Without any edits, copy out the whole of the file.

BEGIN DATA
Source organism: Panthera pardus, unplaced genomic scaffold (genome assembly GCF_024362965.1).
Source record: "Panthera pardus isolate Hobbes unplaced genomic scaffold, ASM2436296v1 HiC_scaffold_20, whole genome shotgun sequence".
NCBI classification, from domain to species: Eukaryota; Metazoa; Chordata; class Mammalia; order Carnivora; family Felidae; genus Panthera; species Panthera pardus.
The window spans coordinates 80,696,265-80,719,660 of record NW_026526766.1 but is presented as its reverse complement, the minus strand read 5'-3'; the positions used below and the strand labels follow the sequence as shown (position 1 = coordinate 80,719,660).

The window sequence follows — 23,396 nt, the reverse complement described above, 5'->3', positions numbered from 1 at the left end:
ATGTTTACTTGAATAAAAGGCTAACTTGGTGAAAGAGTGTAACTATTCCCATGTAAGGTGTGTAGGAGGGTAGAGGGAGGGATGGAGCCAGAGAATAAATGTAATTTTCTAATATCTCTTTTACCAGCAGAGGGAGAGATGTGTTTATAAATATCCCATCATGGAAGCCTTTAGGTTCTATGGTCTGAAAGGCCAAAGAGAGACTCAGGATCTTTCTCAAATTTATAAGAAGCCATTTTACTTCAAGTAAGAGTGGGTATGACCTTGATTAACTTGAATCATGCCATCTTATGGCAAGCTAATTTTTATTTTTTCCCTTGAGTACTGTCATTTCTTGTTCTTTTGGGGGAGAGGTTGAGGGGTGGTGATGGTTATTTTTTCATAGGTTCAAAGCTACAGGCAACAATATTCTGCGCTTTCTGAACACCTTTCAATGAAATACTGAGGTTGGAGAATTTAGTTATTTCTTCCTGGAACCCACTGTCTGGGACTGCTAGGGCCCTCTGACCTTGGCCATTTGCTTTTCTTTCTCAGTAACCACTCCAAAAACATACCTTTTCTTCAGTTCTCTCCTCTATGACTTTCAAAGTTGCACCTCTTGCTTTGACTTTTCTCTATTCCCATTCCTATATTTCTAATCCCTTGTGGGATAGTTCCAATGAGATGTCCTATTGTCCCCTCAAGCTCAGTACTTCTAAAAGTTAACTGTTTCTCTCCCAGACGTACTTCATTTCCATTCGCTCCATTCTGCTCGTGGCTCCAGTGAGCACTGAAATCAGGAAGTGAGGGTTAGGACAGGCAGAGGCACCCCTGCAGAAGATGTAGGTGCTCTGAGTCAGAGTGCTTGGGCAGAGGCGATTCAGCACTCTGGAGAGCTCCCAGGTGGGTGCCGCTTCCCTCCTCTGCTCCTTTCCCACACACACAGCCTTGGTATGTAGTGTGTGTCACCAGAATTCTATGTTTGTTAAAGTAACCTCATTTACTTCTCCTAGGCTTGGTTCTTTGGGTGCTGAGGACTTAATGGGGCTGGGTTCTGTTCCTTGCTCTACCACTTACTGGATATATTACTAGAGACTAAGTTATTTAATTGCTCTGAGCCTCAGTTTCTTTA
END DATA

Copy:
Source organism: Panthera pardus, unplaced genomic scaffold (genome assembly GCF_024362965.1).
Source record: "Panthera pardus isolate Hobbes unplaced genomic scaffold, ASM2436296v1 HiC_scaffold_20, whole genome shotgun sequence".
NCBI classification, from domain to species: Eukaryota; Metazoa; Chordata; class Mammalia; order Carnivora; family Felidae; genus Panthera; species Panthera pardus.
The window spans coordinates 80,696,265-80,719,660 of record NW_026526766.1 but is presented as its reverse complement, the minus strand read 5'-3'; the positions used below and the strand labels follow the sequence as shown (position 1 = coordinate 80,719,660).

The window sequence follows — 23,396 nt, the reverse complement described above, 5'->3', positions numbered from 1 at the left end:
ATGTTTACTTGAATAAAAGGCTAACTTGGTGAAAGAGTGTAACTATTCCCATGTAAGGTGTGTAGGAGGGTAGAGGGAGGGATGGAGCCAGAGAATAAATGTAATTTTCTAATATCTCTTTTACCAGCAGAGGGAGAGATGTGTTTATAAATATCCCATCATGGAAGCCTTTAGGTTCTATGGTCTGAAAGGCCAAAGAGAGACTCAGGATCTTTCTCAAATTTATAAGAAGCCATTTTACTTCAAGTAAGAGTGGGTATGACCTTGATTAACTTGAATCATGCCATCTTATGGCAAGCTAATTTTTATTTTTTCCCTTGAGTACTGTCATTTCTTGTTCTTTTGGGGGAGAGGTTGAGGGGTGGTGATGGTTATTTTTTCATAGGTTCAAAGCTACAGGCAACAATATTCTGCGCTTTCTGAACACCTTTCAATGAAATACTGAGGTTGGAGAATTTAGTTATTTCTTCCTGGAACCCACTGTCTGGGACTGCTAGGGCCCTCTGACCTTGGCCATTTGCTTTTCTTTCTCAGTAACCACTCCAAAAACATACCTTTTCTTCAGTTCTCTCCTCTATGACTTTCAAAGTTGCACCTCTTGCTTTGACTTTTCTCTATTCCCATTCCTATATTTCTAATCCCTTGTGGGATAGTTCCAATGAGATGTCCTATTGTCCCCTCAAGCTCAGTACTTCTAAAAGTTAACTGTTTCTCTCCCAGACGTACTTCATTTCCATTCGCTCCATTCTGCTCGTGGCTCCAGTGAGCACTGAAATCAGGAAGTGAGGGTTAGGACAGGCAGAGGCACCCCTGCAGAAGATGTAGGTGCTCTGAGTCAGAGTGCTTGGGCAGAGGCGATTCAGCACTCTGGAGAGCTCCCAGGTGGGTGCCGCTTCCCTCCTCTGCTCCTTTCCCACACACACAGCCTTGGTATGTAGTGTGTGTCACCAGAATTCTATGTTTGTTAAAGTAACCTCATTTACTTCTCCTAGGCTTGGTTCTTTGGGTGCTGAGGACTTAATGGGGCTGGGTTCTGTTCCTTGCTCTACCACTTACTGGATATATTACTAGAGACTAAGTTATTTAATTGCTCTGAGCCTCAGTTTCTTTA